• 20. 20Sustainability #1• Shift to IWT will ease the capacity demand on rail androad:One 15-barge tow216 wagons + 6 locomotives1,050 tractor-trailers
  • 21. 21Sustainability #2• In terms of CO2 produced per ton of cargo, inlandbarges have a significant advantage over trains andtrucks
  • 22. 22IWT market position Netherlands• IWT market leader in:– International transport– Bulk transport• Road is still market leader in container transport,however IWT is gaining impact• IWT is competitive for distances from– 20-40 km without pre- or end-haulage– 60-100 km with pre- or end- haulage– 180-220 with both pre- and end-haulage
  • 23. 23How important is IWT?
  • 24. 24How important is the sector?• IWT is essential for:– Hinterland transport of the maritime cargo of theseaports and– Continental transport that has nothing to do with themaritime cargo of the seaports
  • 25. 25Barge share in hinterland transport• In 2010 the share of barge transport in the totalhinterland transport of the Port of Rotterdam was asfollows:0%10%20%30%40%50%60%70%80%90%Dry bulk Liquid bulk General cargo/Roro Containersbargeshareinhinterlandtransport
  • 26. 26IWT impact on seaports• The main reason Rotterdam could expand to becomethe biggest port in Europe is their location at the mouthof the river Rhine and all it’s tributaries• Barge hinterland traffic is the port’s major asset• New Maasvlakte 2 project (biggest port expansionoutside China) will attract 20 million TEU of additionalcontainer cargo
  • 27. 27IWT impact on seaports• If the impact of IWTwould not increase thetruck volume wouldquadruple in the nextthree decades.Unacceptable from asocietal point of view!• So a tremendous modalshift from road to rail andespecially to IWT isrequired as a license tooperate the new portexpansionBARGE20%35%35%2010 2035RAIL39,7% 45%12,2% 20%ROAD35%48,1% 35%
  • 28. 28IWT Continental Transport• It is not only seaport related activities that contribute tothe importance of the IWT sector– Total throughput in the 389 Dutch inland ports is 380million tons– Hinterland transport related to the seaports accountsfor 200 million tons– Continental transport accounts for 180 million tons
  • 29. 29US research on IWT impact• If cargo going through St. Louis by barge were shiftedfrom the river system to the city’s already crowdedInterstates– Highway costs over 10 years would increasefrom $345 million to over $721 million– Truck traffic on St. Louis Interstates wouldincrease by 200%– Traffic delays would increase by almost 500%– Maintenance costs would increase 80% to 93%
  • 30. 30Inland ports #1• Inland ports can be classified as follows:– Multifunctional port– Industry port– Agro port– Builiding material port– Container port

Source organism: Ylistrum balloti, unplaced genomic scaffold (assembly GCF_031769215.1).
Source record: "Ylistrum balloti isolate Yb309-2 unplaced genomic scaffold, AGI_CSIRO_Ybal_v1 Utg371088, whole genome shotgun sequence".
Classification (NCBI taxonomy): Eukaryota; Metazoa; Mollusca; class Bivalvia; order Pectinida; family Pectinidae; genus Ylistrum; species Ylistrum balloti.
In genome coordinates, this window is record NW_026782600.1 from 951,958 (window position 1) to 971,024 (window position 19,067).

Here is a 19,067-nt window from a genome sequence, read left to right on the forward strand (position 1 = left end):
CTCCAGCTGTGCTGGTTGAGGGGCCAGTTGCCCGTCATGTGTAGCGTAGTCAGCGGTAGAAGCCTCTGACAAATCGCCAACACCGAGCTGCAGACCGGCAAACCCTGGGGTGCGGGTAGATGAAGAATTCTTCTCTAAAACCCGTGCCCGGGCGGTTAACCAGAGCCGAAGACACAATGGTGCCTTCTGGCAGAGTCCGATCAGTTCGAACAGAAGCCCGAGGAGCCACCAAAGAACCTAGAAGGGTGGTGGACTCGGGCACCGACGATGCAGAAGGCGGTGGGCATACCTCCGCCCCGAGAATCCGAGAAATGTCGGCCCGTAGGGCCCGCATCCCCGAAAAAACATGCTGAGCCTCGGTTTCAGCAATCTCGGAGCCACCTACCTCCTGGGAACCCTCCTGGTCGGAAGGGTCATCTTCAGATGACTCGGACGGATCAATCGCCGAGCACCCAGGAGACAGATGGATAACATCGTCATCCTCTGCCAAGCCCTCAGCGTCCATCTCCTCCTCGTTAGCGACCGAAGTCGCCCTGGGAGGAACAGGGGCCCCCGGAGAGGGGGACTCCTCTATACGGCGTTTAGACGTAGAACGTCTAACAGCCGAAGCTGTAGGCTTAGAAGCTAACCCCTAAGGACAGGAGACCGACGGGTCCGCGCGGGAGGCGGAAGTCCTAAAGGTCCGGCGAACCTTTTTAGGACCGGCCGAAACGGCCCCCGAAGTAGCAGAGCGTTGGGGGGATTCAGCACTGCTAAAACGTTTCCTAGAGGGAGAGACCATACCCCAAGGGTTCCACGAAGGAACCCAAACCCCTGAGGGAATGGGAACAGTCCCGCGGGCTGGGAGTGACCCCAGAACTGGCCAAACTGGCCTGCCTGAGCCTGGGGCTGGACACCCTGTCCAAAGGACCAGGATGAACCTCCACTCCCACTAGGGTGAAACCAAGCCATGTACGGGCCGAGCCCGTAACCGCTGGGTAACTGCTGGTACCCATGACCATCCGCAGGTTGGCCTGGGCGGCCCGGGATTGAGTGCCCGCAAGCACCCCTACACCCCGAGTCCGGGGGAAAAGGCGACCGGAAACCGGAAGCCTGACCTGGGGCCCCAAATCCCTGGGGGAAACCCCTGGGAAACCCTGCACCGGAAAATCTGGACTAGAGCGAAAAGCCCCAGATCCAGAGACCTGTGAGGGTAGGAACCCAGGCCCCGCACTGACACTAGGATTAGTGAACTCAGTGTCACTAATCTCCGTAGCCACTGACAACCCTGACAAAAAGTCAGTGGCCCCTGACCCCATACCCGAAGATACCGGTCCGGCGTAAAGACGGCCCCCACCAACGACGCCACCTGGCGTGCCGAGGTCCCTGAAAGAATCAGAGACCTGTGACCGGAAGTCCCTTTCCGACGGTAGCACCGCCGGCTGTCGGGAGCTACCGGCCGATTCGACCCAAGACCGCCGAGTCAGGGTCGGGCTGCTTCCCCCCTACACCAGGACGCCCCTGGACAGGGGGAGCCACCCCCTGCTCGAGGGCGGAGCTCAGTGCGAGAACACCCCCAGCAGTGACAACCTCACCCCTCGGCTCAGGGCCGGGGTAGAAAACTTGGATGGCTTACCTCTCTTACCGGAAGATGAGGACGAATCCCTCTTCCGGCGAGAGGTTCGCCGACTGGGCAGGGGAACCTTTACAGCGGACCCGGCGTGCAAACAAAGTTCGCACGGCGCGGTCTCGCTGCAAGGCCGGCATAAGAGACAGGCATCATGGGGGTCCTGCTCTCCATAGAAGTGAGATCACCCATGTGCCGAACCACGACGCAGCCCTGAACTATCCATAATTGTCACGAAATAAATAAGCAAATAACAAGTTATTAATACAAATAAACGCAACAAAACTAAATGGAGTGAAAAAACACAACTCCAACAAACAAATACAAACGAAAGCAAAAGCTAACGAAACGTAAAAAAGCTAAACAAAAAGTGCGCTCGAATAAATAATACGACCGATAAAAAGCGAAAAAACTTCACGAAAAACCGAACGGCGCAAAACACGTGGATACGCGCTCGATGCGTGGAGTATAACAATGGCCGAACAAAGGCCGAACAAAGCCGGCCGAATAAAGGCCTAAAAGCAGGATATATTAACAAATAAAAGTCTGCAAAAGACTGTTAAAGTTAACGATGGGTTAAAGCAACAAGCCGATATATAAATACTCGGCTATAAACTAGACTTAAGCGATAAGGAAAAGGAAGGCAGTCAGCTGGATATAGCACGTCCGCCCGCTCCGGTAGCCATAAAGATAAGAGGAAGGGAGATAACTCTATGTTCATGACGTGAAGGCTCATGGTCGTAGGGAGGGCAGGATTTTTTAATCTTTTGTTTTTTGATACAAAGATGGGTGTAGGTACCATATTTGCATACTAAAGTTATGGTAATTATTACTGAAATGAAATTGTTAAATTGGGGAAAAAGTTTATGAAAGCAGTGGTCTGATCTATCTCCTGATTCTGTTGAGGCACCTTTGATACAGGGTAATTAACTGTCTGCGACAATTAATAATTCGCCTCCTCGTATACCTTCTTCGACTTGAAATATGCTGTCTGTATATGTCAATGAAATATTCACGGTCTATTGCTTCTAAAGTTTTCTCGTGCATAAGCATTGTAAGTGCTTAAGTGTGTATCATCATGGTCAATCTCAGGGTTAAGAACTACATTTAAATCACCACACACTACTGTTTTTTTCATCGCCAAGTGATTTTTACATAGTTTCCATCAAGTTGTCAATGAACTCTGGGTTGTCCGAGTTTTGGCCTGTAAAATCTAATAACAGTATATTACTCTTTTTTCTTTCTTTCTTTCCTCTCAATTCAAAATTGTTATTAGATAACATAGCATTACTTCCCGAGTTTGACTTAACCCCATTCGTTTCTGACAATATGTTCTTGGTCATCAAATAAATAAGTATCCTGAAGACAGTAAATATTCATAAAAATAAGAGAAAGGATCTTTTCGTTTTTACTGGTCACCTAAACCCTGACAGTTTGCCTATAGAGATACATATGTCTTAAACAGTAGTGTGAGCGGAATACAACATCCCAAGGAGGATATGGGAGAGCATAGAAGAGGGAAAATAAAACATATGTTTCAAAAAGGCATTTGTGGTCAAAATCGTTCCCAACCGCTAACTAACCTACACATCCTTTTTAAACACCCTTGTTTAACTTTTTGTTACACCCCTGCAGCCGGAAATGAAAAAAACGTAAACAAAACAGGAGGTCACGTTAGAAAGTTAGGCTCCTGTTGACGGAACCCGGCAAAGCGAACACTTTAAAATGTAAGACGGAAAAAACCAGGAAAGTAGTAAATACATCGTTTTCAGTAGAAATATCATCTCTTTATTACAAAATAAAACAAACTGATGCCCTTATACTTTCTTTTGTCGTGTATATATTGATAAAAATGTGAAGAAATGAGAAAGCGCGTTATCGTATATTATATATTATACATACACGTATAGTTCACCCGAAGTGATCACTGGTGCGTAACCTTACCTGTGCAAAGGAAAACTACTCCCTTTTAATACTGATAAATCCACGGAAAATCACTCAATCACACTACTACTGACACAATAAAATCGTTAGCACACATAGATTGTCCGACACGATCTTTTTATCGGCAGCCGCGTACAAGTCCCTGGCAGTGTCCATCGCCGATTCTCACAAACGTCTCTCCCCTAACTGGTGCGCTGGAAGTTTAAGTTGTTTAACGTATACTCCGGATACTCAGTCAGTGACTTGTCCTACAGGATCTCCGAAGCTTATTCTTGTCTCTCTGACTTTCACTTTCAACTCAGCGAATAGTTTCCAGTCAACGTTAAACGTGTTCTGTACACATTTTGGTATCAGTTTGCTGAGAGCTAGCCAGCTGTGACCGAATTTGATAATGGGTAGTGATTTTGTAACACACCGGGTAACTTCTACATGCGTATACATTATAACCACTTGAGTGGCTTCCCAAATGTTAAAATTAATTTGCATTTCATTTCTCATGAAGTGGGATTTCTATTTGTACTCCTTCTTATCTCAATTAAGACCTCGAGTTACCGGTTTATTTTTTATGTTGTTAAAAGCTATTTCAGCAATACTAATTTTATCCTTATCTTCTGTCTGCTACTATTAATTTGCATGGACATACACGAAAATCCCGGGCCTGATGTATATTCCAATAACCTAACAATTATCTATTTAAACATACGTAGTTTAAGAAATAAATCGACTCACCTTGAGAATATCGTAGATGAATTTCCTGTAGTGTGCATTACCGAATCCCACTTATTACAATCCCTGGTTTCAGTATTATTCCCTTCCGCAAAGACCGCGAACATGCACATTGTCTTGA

• 31. 31Inland Ports #2• Multifunctional ports have an important national andregional function in the development of economiccentres of industry and logistics• Industry and agricultural ports are essential nodes in thetransport of raw materials and finished products. Scaleand cost benefits of IWT contribute to the success of theindustries• The construction sector is largely dependent on thefacilities of the inland ports classified as Builidingmaterial port• Container ports offer excellent possibilities for thetransport of finished products and the distribution ofconsumer goods
  • 32. 32Total IWT impact on Dutch economy• Recent study showed that IWT related activities in theNetherlands provide:– Direct employment opportunities of over 66.000 jobs– Direct added value of 5,7 billion Euro– Indirect backwards added value of 8,9 billion Euro• With respect to the impact on the national economy theinland ports are as important as the seaports in theNetherlands, accounting for some 7% of GDP
  • 33. 33How to develop IWT?
  • 34. 34Development of IWT• Developing an IWT system requires the development ofa network system consisting of:– Waterways;– Ports;– Fleet of inland vessels and– Sophisticated interaction between these components
  • 35. 35Development of waterways• Most striking example in NW Europe– Canal Seine Nord– Connection between Seine and Rhine/Scheldtestuaries– Total investment 4,2 billion Euro
  • 36. 36Development of ports#1• The inland port of Alphen (some 40 km from Rotterdam)was in decline. Diminishing throughput should becounteracted by revitalisation• Research showed a potential market of 100.000 TEU.Two sailings/day to Rotterdam/Antwerp• Combined investments of public and private parties ledto opening in 2010 and succesfull operation this year